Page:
by Terry McNeill
Sunday, October 13, 2019

Gualala Arts has been North Coast gem since 1980s, presenting a wide menu of musical programs in the charming small concert hall in the redwoods near the ocean in Gualala, and the Manhattan Piano Trio opened the new season Oct. 13. It was the fifth appearance in Gualala for this New York-based ensemble, with pianist founder pianist Milana Strezeva joined by Trio newcomers Solomiya Ivakhiv (violin) and cellist Sophie Shao.

Haydn’s G Major Trio (Hob. XV/25) opened the concert before an audience of 200 area residents, with Ms. Ivakhiv (standing throughout) leading an interpretation that was direct and often driven in the sprightly opening andante. The hall’s acoustics are almost without reverberation, but the sound is direct and “Papa” Haydn’s compositional charm was everywhere evident. Phrasing in the first two movements was conventional and favored a rich string sound, finishing with a long fermata in the songful adagio.

Things changed in the swirling finale, a rondo with many thematic repeats in a gypsy style (Hungarian? Balkan?) that featured Ms. Strezeva’s driving pianism that although forceful never covered her companion’s sound. It was integrated and balanced playing, jocular but everywhere convincing, and received loud applause.

Schumann’s Five Pieces in Folk Style, Op. 102, followed, spotlighting Ms. Shao’s rich cello virtuosity. Contrasts in the music were emphasized, with perhaps the highlight being the alternating lyrical and then somber effects in the Langsam that resembled a lullaby, with three vivid chords at the end, two of them in arpeggios. Fine instrumental balance continued through the third and fourth movements, the Nicht Schnell slightly strident with several key modulations, and the concluding Stark und Markiert in strict tempo and Ms. Shao’s lovely resonant playing and deft bow control. The hall’s piano is voiced warmly and Ms. Strezeva’s tone color in soft passages was splendid.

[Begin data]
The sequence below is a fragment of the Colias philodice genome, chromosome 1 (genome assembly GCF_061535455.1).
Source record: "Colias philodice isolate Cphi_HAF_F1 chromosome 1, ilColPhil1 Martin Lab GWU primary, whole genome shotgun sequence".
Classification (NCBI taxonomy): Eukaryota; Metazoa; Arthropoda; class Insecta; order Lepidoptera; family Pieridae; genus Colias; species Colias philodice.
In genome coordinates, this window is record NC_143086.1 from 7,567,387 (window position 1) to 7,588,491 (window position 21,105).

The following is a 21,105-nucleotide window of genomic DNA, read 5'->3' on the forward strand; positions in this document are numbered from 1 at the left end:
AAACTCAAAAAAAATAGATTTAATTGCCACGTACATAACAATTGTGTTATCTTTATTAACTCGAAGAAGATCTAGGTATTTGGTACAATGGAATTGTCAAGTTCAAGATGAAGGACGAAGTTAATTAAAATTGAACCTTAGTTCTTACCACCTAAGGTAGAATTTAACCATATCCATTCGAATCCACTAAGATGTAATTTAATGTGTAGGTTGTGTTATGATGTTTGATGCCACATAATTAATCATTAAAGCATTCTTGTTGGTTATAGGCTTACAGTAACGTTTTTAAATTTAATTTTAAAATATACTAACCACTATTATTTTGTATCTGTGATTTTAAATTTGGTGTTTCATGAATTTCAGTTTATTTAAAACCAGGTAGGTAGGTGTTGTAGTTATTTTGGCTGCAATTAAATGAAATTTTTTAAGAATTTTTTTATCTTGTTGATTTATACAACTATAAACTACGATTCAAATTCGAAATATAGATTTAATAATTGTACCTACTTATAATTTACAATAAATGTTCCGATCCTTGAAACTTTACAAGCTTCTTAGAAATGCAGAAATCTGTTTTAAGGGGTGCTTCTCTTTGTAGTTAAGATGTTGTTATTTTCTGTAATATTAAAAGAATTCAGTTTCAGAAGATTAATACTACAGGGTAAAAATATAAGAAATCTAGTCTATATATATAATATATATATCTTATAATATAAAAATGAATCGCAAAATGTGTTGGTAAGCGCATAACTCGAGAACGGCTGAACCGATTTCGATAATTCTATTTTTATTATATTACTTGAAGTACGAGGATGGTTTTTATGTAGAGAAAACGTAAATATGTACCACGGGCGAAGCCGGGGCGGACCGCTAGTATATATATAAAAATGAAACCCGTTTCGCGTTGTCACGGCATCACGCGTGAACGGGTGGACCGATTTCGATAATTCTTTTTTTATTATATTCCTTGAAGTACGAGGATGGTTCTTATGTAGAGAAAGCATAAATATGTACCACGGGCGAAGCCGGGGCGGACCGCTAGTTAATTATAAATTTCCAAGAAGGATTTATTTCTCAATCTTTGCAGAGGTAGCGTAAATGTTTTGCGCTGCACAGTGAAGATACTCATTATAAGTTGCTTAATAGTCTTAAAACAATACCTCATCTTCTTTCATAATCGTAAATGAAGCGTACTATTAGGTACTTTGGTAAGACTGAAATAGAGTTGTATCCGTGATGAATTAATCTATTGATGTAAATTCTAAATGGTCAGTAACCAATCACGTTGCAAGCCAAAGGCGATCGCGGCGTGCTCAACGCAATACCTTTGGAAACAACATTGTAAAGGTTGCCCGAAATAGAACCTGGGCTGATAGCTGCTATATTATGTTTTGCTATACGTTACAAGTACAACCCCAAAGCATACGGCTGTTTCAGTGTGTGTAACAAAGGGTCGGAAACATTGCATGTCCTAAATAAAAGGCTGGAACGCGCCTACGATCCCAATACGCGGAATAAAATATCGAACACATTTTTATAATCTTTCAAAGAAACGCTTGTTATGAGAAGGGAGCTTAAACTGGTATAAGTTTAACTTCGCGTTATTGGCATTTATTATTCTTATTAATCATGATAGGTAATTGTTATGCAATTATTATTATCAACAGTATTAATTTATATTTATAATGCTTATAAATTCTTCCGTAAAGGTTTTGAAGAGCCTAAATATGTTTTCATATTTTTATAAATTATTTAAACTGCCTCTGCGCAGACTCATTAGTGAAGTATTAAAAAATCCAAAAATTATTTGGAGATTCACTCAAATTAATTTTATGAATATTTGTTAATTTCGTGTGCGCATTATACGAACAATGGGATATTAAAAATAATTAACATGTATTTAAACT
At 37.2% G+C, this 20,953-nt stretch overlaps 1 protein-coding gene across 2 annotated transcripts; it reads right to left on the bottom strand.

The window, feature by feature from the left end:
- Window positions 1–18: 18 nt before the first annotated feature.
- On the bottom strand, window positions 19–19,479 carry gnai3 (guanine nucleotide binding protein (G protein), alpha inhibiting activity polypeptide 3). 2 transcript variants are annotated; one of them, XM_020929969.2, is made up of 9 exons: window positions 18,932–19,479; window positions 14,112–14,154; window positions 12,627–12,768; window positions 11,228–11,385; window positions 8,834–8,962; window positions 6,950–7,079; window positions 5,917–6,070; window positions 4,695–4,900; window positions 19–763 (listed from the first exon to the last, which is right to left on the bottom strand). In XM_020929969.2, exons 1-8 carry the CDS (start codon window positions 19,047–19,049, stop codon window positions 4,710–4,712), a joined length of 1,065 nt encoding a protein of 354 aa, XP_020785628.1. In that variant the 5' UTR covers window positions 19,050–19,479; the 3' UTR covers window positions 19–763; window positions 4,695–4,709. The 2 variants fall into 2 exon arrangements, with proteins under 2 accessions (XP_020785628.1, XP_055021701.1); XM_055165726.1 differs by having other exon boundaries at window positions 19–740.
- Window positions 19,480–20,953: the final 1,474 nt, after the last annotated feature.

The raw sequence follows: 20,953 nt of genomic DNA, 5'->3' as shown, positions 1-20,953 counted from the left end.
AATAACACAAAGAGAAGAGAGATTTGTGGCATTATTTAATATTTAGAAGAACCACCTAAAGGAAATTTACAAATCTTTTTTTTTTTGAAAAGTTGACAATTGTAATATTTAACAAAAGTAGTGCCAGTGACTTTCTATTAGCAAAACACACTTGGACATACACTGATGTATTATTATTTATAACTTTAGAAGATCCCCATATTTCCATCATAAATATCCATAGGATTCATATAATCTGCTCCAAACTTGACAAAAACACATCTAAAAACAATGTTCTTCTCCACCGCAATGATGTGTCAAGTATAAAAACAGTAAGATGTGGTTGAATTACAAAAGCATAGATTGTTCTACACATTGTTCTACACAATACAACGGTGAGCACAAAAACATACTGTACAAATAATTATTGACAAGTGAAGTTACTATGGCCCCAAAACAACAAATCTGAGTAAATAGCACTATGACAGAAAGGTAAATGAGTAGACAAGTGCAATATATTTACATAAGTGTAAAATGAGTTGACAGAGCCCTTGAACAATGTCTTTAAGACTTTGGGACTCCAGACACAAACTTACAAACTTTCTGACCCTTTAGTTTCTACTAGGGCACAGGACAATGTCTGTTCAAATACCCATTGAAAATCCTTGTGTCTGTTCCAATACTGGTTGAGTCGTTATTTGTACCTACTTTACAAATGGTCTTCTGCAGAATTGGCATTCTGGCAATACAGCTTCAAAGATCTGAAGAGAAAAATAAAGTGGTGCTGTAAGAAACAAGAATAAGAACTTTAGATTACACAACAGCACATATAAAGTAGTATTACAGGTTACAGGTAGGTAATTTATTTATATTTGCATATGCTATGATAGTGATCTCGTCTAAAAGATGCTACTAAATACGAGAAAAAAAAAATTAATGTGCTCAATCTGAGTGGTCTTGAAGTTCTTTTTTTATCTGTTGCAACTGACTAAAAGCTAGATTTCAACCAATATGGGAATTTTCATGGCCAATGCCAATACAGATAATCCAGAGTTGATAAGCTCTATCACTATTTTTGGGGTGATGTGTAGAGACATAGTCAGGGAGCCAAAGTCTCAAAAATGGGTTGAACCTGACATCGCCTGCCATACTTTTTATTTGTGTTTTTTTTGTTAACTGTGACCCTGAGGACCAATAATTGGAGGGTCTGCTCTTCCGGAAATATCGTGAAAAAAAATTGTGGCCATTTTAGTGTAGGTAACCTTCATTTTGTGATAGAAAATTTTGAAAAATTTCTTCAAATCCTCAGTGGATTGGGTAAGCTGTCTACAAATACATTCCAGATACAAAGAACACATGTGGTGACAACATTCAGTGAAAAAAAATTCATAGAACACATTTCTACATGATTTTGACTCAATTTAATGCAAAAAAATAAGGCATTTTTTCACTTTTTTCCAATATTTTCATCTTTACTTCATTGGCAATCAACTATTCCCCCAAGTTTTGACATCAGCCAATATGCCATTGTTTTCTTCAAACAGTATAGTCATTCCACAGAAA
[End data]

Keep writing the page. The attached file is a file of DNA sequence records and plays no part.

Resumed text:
The afternoon’s surprise came with Galician composer Anatol Kos-Anatolsky’s Poeme for Violin and Piano, probably in its North Coast premiere. In remarks from the stage Ms. Ivakhiv mentioned that the piece was just recently discovered, though composed long before the composer’s death in 1983. Ms. Strezeva played the pungent introduction with muscular drama, leading into episodic sections that were colorfully tonal and full of high register violin writing and extended pianissimos between phrases.

In the cadenza the violinist favored much tempo fluctuation and potent sforzandos that evolved into a tumultuous folk dance at presto speed, the two instruments often many registers apart but with palpable excitement. The light humorous ending was a surprise.

After a long intermission with gratis refreshments Dvorák’s great Dumky Trio in E Minor, Op. 90, received a committed and convincing reading. The Manhattan seemed to revel in the quirky and complex six-movement piece, with virtuosity everywhere: strong thematic projection, pungent but sporadically dry tone from Ms. Ivakhiv, Ms. Shao’s drone cello line under raucous Czech dance rhythms and lovely unison playing from the two strings. Beginning with the mystery of the first 60 measures, amazing passionate and laconic contrasts unfold in this unique work from 1891, so different from contemporary composers (Brahms, Tchaikovsky, Rubinstein, St. Saëns, Reger, Arensky) that were writing in more established trio formats. The first three movements were played without pause.

Ensemble was solid throughout; even in places were the tempo sharply accelerated or when thematic fragments from each instrument could have blurred the music. They never did. In this work Dvorák can’t let go of expected section endings, and here the Manhattan brought innovative moods and excitement to each extended cadenza and each short violin and piano section, sometimes in tremolo and ostinato. The playing was instrumentally surefooted and artistically distinguished, and at 34 minutes it never seemed at all long.

This elegant and thrilling Dumky performance generated a standing ovation, but no encore was offered.